Education for Special Needs Children in Singapore

“My child has ADHD”. 

This is something that is totally unheard of in the early 1980s. However, as our society progresses, parents are more informed and well-aware of the mental well-being of their children. 

Singapore’s growing inclusivity towards children with special education needs (SEN)

In the recent years, Singapore is growing into a more inclusive society with encouraging attempts at allowing children with special needs to receive as close to mainstream education as possible. This is made despite the differing educational requirements resulting from learning difficulties, physical disability, or emotional and behavioural difficulties. The opening of Pathlight School in 2004, the first autism-focused school in Singapore that offers Singapore’s mainstream academic curriculum together with life readiness skills a prominent example.

As the demand for such special education (SPED) schools in Singapore grows, three new schools for students who have Autism Spectrum Disorder (ASD) will be set up over the next few years. One of the new schools would be Pathlight’s third campus. The new schools will aid in improving the accessibility of special education, helping to ensure that children with moderate-to-severe special education needs will be able to receive a quality education in Singapore. 

Due to the higher needs and greater amount of resources needed in SPED schools, six of such schools in Singapore have lowered their fees by at least 25% for Singapore citizens since January this year. This allows families of children with special education needs (SEN) to have access to a more affordable education for their children.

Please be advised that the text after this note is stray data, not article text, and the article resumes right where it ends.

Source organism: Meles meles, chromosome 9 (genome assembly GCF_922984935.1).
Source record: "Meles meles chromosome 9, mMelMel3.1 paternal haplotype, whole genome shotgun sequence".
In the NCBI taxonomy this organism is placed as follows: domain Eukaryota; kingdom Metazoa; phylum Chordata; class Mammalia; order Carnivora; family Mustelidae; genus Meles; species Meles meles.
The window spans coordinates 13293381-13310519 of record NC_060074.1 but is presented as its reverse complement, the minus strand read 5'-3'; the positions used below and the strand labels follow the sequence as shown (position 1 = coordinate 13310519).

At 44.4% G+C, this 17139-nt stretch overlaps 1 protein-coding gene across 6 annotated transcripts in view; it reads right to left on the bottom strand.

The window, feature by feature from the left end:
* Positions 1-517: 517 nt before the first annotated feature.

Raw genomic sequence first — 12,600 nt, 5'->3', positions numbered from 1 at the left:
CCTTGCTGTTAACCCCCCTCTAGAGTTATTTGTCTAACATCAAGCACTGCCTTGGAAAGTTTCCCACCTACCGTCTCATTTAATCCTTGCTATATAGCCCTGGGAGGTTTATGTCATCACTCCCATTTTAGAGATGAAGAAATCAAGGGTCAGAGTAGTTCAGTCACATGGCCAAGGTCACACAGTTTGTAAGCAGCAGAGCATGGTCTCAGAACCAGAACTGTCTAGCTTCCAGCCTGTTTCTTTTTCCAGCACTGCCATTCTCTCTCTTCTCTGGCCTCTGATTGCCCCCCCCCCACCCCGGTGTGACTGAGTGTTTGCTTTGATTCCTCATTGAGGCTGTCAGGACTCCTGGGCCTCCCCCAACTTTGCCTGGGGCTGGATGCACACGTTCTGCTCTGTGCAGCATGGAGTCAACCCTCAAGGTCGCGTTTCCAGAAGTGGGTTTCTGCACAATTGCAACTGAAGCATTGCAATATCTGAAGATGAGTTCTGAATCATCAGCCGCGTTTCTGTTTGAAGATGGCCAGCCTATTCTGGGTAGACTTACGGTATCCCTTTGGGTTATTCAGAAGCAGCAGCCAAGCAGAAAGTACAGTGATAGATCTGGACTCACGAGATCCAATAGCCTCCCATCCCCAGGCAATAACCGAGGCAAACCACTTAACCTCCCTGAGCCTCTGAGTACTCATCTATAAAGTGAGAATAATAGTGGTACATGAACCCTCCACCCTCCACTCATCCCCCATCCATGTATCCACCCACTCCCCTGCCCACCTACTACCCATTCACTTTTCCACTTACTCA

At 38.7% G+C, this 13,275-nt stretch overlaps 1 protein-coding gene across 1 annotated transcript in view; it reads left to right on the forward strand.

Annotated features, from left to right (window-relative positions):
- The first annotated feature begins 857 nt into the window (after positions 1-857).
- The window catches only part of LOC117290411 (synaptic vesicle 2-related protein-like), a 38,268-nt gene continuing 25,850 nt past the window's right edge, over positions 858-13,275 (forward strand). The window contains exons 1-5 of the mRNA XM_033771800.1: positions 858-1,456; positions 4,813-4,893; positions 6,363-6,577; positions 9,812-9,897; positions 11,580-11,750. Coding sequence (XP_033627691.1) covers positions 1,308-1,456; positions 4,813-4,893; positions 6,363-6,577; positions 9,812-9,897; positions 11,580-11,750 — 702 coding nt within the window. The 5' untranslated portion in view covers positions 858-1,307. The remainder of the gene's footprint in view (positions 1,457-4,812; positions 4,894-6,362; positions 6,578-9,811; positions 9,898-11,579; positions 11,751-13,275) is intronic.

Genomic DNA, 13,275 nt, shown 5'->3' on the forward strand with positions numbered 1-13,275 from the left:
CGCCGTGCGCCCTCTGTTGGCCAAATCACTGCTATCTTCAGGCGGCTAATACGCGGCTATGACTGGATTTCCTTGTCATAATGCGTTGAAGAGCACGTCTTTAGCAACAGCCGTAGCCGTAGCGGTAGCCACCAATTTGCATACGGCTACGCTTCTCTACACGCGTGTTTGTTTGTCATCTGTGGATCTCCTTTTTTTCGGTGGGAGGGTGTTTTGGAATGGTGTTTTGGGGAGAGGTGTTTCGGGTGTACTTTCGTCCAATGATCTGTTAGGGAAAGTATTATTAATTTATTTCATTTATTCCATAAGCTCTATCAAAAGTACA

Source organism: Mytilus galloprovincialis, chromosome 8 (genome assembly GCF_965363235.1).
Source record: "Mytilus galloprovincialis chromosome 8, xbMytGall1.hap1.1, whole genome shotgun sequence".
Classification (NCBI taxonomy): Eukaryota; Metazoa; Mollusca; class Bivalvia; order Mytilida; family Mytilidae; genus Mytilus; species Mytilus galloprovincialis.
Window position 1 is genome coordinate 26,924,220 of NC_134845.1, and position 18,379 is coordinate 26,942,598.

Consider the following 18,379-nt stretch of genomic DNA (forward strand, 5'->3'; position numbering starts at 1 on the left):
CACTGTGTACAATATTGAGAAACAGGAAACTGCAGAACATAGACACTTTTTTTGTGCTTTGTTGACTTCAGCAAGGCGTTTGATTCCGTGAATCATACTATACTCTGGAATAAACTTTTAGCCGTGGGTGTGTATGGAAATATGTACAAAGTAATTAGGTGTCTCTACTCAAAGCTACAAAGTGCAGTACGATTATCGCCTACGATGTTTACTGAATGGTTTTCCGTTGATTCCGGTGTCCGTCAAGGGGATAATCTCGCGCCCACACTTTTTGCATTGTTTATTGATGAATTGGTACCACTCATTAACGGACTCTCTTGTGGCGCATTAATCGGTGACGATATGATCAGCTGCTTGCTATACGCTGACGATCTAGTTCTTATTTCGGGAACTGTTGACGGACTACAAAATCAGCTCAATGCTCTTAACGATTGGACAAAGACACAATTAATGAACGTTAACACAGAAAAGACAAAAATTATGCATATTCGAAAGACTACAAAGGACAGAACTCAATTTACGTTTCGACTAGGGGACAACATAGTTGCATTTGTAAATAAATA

What are the types of specialised education services that children with SEN require?

Students with mild SEN enter the mainstream schools has they have the cognitive abilities and adequate adaptive skills to learn in large-group settings. However, those who have moderate to severe SEN require more intensive and specialised assistance in their education, thus are more suited to attend SPED schools. 

There are currently 19 Government-funded SPED schools run by 12 Social Service Organisations (SSOs). 

As children with SEN often are unable to cope with the mainstream education system, SPED schools tend to focus more time on Co-Curricular Activities (CCA) and Character and Citizenship Education (CCE) to deliver these children a holistic and comprehensive education. Through adapted programmes suited for the varying needs of a child, many SPED schools aim to deliver balanced curriculums within structured and authentic environments that promote dignity, meaning, and independence.  

Apart from special education schools (Sped schools) run by the MOE, there are several privately-run schools or therapy centres with very good teaching and therapy facilities. Examples are therapy rooms, hydrotherapy pools, vocational education programmes, society-integration programmes, and even training for jobs. These programmes have allied health professionals, such as psychologists and counsellors, who work closely with them.

Early intervention is key to helping your child reach his full potential. Choosing the right school-fit for your special needs child is also an extremely important and delicate decision as a parent. So, as parents, take your time to do your research and choose wisely!

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